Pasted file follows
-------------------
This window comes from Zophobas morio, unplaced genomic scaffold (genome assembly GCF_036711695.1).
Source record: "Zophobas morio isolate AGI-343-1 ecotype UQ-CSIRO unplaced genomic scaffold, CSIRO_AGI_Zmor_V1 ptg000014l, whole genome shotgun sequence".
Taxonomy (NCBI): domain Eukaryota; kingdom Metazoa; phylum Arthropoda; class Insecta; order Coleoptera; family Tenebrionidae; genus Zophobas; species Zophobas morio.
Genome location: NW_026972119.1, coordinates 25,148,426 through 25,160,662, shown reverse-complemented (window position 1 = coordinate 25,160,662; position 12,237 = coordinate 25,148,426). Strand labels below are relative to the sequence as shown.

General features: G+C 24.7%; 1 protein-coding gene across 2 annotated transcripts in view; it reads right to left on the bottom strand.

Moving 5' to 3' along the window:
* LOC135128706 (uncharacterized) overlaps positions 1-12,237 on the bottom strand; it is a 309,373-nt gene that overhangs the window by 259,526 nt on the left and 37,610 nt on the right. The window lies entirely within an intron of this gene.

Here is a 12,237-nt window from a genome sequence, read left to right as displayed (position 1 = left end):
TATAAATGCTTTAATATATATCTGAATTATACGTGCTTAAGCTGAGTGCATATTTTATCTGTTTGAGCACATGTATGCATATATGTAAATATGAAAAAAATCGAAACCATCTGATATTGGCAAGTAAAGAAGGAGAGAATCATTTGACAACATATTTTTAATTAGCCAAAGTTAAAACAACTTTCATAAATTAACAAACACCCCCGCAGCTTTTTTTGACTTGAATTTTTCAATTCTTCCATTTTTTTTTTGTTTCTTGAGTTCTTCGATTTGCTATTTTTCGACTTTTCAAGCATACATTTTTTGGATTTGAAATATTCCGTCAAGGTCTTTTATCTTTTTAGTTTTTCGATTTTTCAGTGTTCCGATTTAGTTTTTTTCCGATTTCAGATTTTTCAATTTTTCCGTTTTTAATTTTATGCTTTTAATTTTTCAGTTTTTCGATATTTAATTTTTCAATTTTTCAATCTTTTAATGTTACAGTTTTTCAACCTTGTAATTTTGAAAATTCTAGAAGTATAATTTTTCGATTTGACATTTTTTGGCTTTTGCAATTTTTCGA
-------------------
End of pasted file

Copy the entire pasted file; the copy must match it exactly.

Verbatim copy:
This window comes from Zophobas morio, unplaced genomic scaffold (genome assembly GCF_036711695.1).
Source record: "Zophobas morio isolate AGI-343-1 ecotype UQ-CSIRO unplaced genomic scaffold, CSIRO_AGI_Zmor_V1 ptg000014l, whole genome shotgun sequence".
Taxonomy (NCBI): domain Eukaryota; kingdom Metazoa; phylum Arthropoda; class Insecta; order Coleoptera; family Tenebrionidae; genus Zophobas; species Zophobas morio.
Genome location: NW_026972119.1, coordinates 25,148,426 through 25,160,662, shown reverse-complemented (window position 1 = coordinate 25,160,662; position 12,237 = coordinate 25,148,426). Strand labels below are relative to the sequence as shown.

General features: G+C 24.7%; 1 protein-coding gene across 2 annotated transcripts in view; it reads right to left on the bottom strand.

Moving 5' to 3' along the window:
* LOC135128706 (uncharacterized) overlaps positions 1-12,237 on the bottom strand; it is a 309,373-nt gene that overhangs the window by 259,526 nt on the left and 37,610 nt on the right. The window lies entirely within an intron of this gene.

Here is a 12,237-nt window from a genome sequence, read left to right as displayed (position 1 = left end):
TATAAATGCTTTAATATATATCTGAATTATACGTGCTTAAGCTGAGTGCATATTTTATCTGTTTGAGCACATGTATGCATATATGTAAATATGAAAAAAATCGAAACCATCTGATATTGGCAAGTAAAGAAGGAGAGAATCATTTGACAACATATTTTTAATTAGCCAAAGTTAAAACAACTTTCATAAATTAACAAACACCCCCGCAGCTTTTTTTGACTTGAATTTTTCAATTCTTCCATTTTTTTTTTGTTTCTTGAGTTCTTCGATTTGCTATTTTTCGACTTTTCAAGCATACATTTTTTGGATTTGAAATATTCCGTCAAGGTCTTTTATCTTTTTAGTTTTTCGATTTTTCAGTGTTCCGATTTAGTTTTTTTCCGATTTCAGATTTTTCAATTTTTCCGTTTTTAATTTTATGCTTTTAATTTTTCAGTTTTTCGATATTTAATTTTTCAATTTTTCAATCTTTTAATGTTACAGTTTTTCAACCTTGTAATTTTGAAAATTCTAGAAGTATAATTTTTCGATTTGACATTTTTTGGCTTTTGCAATTTTTCGA